The reason for Wentworth’s enthusiasm was that St John had lent a file of SADAF correspondence to Wentworth which mainly related to St John’s 1963 actions as president of SADAF in organising the expulsion of Helen Palmer from the Fund. After acquiring the file (on 14 September 1966) Wentworth had delivered it to the office of the Attorney-General in Canberra. Copies of the correspondence were then given to ASIO’s regional office in Canberra and the originals were returned to Wentworth on the following day. The material copied now comprises volume 3 of Helen Palmer’s personal ASIO file.
Whether or not St John knew and approved of Wentworth’s action in copying the file and showing it to ASIO, at this time St John was still president of SADAF. His action without executive authority in sharing the Fund’s ‘in confidence’ correspondence with a third party indicates that, in order to enhance his political credentials, he was prepared to blacken Helen Palmer’s name by sharing confidential information with a conservative associate.
In the general election, Edward St John was elected member for Warringah, contributing to a landslide victory for the Liberal-Country Party coalition government, with a majority of 40 in a House of Representatives of 124 members. With 26 387 votes St John attracted 60 per cent of the first-preference votes in his seat. In the light of his success, there is no doubt that he would have regarded his election as the first step in a significant political career. The Bulletin had already suggested that St John should be considered for immediate advancement to ministerial rank.
Even before St John had taken his seat in Parliament, it seems that he was concerned about how he would be regarded by his Liberal Party colleagues in Canberra and whether his anti-apartheid connection would be regarded with suspicion. In order to address these concerns in December 1966 he contacted ASIO and was interviewed by ASIO’s Jack Behm, who later reported to Sir Charles Spry (Director-General of Security):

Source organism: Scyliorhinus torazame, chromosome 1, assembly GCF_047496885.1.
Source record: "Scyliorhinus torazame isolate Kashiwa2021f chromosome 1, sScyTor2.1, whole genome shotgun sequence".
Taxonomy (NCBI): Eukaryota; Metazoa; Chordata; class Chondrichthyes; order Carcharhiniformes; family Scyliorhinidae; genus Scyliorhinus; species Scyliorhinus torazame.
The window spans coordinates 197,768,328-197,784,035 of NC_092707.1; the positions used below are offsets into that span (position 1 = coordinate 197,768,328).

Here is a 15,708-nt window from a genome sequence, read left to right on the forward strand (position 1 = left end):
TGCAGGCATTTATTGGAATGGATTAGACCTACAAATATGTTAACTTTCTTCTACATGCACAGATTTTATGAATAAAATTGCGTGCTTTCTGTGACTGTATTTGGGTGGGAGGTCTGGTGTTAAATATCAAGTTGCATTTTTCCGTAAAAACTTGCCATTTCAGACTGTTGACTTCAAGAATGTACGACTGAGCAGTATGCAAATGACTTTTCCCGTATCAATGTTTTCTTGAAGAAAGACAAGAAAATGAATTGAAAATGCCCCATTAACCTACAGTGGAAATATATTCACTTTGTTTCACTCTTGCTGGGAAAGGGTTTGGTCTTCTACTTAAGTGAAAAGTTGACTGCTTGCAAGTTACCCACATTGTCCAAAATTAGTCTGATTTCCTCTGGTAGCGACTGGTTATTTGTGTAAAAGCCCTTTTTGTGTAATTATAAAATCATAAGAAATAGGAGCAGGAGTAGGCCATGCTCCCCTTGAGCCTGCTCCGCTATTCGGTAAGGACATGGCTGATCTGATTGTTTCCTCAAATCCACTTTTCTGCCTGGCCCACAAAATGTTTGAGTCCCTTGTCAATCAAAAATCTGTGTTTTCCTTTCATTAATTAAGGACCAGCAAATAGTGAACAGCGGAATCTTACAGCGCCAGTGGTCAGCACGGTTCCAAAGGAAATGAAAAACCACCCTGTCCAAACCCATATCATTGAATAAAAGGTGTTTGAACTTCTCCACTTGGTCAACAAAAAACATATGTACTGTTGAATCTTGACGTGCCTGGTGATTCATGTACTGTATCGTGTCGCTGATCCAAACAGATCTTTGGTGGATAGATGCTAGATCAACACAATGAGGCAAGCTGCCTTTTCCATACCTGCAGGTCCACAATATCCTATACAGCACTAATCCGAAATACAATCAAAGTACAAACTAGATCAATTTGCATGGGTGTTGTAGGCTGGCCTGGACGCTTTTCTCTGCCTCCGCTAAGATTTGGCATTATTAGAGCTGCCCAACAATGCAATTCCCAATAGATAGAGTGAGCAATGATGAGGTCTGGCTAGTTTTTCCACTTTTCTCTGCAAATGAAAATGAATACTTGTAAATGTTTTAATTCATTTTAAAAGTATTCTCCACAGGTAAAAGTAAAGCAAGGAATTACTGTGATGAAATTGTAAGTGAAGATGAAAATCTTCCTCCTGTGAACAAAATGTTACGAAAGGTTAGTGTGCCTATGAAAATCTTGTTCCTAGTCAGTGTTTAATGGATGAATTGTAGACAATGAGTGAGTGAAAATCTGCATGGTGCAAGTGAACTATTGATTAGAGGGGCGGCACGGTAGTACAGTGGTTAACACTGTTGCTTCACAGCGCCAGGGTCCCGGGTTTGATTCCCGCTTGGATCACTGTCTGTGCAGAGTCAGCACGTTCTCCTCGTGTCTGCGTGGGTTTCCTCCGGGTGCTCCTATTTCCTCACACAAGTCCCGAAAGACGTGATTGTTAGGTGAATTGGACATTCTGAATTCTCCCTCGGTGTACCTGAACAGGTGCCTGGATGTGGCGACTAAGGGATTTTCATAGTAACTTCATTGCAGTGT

The reason why he sought contact with A.S.I.O. was because of his concern over the almost slanderous campaign waged against him by members of his own party during the elections. I told him we were horrified by the campaign and expressed sympathy to him. At the same time, I pointed out that while he has adopted a very anti-Communist attitude in the South African [sic: Africa] Defence and Aid Fund, such an organisation can be subject of Communist exploitation both internationally and nationally …
Six months after St John’s election to Parliament, SADAF’s newsletter reported that he had resigned as President of the Fund, as he was seeking ‘to curtail a number of his activities’. He was to have no further executive involvement with SADAF. Not only would St John have been bruised by the negative reaction to his attempts to limit the impact of Robert Resha’s speaking tour for SADAF, he also would have realised that a continuing involvement with an anti-apartheid organisation would not have enhanced his longer-term political prospects within the Liberal Party.
Gorton in 1967 (Wikipedia)
In the event, Edward St John was not warmly embraced by his parliamentary colleagues and his three-year term involved a succession of courageous but personally disastrous interventions. On 20 March 1969, the final straw was an attack on the personal conduct of Prime Minister John Gorton. St John contested the 1969 general election as an independent Liberal. He attracted 20.6 per cent of the formal votes and was defeated.